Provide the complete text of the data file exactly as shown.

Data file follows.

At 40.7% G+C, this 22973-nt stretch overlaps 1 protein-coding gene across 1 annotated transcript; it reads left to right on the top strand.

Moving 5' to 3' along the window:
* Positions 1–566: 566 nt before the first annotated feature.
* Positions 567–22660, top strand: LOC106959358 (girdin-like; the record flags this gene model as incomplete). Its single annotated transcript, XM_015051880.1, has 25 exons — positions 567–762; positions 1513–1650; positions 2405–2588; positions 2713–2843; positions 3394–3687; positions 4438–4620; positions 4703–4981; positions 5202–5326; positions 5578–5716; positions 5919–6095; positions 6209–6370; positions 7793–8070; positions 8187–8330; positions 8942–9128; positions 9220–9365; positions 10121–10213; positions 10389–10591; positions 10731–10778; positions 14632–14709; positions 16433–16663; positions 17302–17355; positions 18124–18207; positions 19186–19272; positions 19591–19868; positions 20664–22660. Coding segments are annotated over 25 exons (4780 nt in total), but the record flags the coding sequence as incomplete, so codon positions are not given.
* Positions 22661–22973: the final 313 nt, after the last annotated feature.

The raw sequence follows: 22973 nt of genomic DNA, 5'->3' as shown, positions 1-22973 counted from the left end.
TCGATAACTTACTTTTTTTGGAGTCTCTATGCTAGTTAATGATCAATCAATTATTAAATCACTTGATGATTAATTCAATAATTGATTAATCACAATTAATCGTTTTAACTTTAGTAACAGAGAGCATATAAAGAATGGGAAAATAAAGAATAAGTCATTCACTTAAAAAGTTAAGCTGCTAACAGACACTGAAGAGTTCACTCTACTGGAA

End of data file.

At 40.7% G+C, this 22973-nt stretch overlaps 1 protein-coding gene across 1 annotated transcript; it reads left to right on the top strand.

Moving 5' to 3' along the window:
* Positions 1–566: 566 nt before the first annotated feature.
* Positions 567–22660, top strand: LOC106959358 (girdin-like; the record flags this gene model as incomplete). Its single annotated transcript, XM_015051880.1, has 25 exons — positions 567–762; positions 1513–1650; positions 2405–2588; positions 2713–2843; positions 3394–3687; positions 4438–4620; positions 4703–4981; positions 5202–5326; positions 5578–5716; positions 5919–6095; positions 6209–6370; positions 7793–8070; positions 8187–8330; positions 8942–9128; positions 9220–9365; positions 10121–10213; positions 10389–10591; positions 10731–10778; positions 14632–14709; positions 16433–16663; positions 17302–17355; positions 18124–18207; positions 19186–19272; positions 19591–19868; positions 20664–22660. Coding segments are annotated over 25 exons (4780 nt in total), but the record flags the coding sequence as incomplete, so codon positions are not given.
* Positions 22661–22973: the final 313 nt, after the last annotated feature.

The raw sequence follows: 22973 nt of genomic DNA, 5'->3' as shown, positions 1-22973 counted from the left end.
TCGATAACTTACTTTTTTTGGAGTCTCTATGCTAGTTAATGATCAATCAATTATTAAATCACTTGATGATTAATTCAATAATTGATTAATCACAATTAATCGTTTTAACTTTAGTAACAGAGAGCATATAAAGAATGGGAAAATAAAGAATAAGTCATTCACTTAAAAAGTTAAGCTGCTAACAGACACTGAAGAGTTCACTCTACTGGAA